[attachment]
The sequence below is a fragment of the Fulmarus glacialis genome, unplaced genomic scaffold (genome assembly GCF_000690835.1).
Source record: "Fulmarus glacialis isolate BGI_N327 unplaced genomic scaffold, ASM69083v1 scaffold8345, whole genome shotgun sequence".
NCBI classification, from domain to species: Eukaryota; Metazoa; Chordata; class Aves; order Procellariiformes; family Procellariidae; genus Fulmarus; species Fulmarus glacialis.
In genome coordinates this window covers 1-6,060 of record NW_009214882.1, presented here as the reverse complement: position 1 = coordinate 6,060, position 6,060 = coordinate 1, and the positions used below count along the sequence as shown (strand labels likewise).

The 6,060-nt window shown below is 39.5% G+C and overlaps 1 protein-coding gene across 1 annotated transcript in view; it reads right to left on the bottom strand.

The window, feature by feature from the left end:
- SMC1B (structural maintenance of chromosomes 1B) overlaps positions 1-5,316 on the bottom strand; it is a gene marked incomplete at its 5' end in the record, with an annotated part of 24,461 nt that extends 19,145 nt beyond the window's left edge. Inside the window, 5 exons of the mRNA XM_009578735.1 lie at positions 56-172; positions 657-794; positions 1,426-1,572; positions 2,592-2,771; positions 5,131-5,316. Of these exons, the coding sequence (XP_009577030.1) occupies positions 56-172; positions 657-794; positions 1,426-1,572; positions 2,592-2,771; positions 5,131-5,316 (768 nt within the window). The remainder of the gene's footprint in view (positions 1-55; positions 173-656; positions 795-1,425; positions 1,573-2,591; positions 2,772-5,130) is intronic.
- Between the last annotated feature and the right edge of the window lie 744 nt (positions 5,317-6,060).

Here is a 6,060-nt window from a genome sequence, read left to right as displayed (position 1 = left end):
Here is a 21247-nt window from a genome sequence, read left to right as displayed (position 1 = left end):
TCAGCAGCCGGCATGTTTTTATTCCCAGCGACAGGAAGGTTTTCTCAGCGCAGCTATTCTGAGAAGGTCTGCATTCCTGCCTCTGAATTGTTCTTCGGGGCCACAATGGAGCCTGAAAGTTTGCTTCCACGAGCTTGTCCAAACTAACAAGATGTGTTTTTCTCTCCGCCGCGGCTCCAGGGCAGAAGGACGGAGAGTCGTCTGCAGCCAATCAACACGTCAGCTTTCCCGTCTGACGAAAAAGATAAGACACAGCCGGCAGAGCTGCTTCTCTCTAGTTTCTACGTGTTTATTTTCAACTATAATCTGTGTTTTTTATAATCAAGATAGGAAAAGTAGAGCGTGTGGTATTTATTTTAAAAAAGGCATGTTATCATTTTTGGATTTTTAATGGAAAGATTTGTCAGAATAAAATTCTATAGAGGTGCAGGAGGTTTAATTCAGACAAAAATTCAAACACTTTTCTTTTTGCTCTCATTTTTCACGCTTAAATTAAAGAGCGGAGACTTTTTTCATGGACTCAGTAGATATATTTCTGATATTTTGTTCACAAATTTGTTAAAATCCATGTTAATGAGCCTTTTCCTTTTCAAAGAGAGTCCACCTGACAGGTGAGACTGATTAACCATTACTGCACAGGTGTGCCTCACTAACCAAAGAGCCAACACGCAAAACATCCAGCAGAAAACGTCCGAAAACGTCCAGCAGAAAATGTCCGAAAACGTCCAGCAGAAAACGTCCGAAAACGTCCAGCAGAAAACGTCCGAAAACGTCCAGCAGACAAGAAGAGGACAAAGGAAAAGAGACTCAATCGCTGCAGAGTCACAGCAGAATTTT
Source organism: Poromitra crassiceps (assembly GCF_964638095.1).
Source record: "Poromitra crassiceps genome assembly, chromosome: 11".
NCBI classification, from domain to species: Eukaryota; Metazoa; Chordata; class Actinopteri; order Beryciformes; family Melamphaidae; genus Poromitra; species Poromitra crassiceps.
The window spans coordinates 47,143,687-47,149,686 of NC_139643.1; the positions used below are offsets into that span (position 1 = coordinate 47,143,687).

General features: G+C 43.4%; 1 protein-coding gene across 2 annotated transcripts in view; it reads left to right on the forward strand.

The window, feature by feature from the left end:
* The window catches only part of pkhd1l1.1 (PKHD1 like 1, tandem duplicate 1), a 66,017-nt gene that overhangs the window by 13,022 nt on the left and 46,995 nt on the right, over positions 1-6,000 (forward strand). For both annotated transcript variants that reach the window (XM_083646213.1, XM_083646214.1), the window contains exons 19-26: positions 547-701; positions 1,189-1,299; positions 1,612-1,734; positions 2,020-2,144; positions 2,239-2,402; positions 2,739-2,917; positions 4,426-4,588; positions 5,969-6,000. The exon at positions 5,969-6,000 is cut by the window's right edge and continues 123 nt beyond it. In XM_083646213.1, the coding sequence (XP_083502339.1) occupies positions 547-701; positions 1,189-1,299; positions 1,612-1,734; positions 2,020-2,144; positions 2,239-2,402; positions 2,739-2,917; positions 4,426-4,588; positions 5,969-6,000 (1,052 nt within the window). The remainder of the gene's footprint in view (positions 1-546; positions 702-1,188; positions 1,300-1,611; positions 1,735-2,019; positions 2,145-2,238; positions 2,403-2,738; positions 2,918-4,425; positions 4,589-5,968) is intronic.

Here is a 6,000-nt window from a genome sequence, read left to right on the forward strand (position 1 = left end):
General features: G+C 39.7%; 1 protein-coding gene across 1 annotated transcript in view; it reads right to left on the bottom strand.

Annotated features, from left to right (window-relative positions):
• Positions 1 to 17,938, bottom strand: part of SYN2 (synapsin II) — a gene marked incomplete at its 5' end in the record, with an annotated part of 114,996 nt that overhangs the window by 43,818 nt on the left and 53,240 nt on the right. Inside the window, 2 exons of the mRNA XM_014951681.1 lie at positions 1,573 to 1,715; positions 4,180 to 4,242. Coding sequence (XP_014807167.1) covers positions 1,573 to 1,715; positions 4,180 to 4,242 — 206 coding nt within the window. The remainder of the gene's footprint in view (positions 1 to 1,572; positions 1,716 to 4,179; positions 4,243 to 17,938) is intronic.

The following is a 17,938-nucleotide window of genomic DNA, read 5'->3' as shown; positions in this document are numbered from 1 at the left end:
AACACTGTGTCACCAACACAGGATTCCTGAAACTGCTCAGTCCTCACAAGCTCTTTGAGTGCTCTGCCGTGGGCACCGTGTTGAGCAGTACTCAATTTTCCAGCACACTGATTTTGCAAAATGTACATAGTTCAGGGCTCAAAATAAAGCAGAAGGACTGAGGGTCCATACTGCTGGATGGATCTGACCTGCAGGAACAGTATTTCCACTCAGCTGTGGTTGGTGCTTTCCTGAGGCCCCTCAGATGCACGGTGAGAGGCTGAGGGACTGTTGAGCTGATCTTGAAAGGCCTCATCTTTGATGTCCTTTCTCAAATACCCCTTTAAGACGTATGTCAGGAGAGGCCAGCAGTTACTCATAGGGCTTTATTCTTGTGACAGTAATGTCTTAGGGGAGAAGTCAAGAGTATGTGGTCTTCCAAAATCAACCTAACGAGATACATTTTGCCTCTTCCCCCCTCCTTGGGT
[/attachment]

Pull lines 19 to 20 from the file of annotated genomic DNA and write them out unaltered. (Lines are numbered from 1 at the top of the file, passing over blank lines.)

Here is a 6,000-nt window from a genome sequence, read left to right on the forward strand (position 1 = left end):
General features: G+C 39.7%; 1 protein-coding gene across 1 annotated transcript in view; it reads right to left on the bottom strand.